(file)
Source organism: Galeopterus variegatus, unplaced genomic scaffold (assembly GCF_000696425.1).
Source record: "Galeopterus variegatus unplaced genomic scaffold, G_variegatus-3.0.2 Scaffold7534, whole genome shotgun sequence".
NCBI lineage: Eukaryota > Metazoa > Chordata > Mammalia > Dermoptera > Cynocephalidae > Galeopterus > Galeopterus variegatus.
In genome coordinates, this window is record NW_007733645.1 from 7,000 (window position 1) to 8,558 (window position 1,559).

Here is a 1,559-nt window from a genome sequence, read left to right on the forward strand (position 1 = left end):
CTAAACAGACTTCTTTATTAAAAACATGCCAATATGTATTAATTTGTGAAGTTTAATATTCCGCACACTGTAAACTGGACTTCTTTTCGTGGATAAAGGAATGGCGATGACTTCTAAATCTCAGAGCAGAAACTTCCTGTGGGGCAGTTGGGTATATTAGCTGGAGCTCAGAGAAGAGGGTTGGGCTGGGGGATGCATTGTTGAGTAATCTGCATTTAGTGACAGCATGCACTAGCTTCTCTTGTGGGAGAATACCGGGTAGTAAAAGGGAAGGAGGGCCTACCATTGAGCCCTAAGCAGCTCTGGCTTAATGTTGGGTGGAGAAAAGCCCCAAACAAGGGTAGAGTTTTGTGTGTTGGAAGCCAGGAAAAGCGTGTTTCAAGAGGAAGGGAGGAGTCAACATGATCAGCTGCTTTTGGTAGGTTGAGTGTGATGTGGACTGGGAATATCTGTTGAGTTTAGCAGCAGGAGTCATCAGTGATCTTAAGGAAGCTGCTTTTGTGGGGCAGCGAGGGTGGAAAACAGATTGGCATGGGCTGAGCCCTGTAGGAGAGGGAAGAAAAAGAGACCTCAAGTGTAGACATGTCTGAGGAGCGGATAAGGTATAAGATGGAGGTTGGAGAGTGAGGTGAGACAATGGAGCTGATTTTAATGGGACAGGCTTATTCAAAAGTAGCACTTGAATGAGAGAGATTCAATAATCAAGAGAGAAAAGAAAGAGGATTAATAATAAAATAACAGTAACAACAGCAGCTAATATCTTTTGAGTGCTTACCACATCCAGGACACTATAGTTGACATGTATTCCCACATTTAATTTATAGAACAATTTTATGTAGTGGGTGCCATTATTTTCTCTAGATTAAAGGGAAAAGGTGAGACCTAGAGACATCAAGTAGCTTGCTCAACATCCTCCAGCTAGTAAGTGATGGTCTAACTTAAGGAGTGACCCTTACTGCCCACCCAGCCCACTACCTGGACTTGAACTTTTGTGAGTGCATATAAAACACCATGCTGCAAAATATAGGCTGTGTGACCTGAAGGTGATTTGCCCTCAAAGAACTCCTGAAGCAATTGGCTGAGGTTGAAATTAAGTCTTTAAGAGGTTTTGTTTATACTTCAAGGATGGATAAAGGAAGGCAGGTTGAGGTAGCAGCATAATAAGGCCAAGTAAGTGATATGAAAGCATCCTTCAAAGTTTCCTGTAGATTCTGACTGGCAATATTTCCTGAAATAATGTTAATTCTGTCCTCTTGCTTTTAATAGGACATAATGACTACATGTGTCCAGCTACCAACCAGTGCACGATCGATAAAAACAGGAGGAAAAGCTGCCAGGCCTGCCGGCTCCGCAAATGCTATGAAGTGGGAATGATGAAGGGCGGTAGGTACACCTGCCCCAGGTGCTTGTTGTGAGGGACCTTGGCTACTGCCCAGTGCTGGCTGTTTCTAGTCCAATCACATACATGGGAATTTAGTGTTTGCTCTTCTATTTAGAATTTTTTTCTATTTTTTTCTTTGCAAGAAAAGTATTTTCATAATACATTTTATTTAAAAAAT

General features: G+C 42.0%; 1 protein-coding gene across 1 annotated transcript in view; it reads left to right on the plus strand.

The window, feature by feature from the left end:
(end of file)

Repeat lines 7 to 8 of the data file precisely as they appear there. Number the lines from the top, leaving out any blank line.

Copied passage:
General features: G+C 42.0%; 1 protein-coding gene across 1 annotated transcript in view; it reads left to right on the plus strand.

The window, feature by feature from the left end: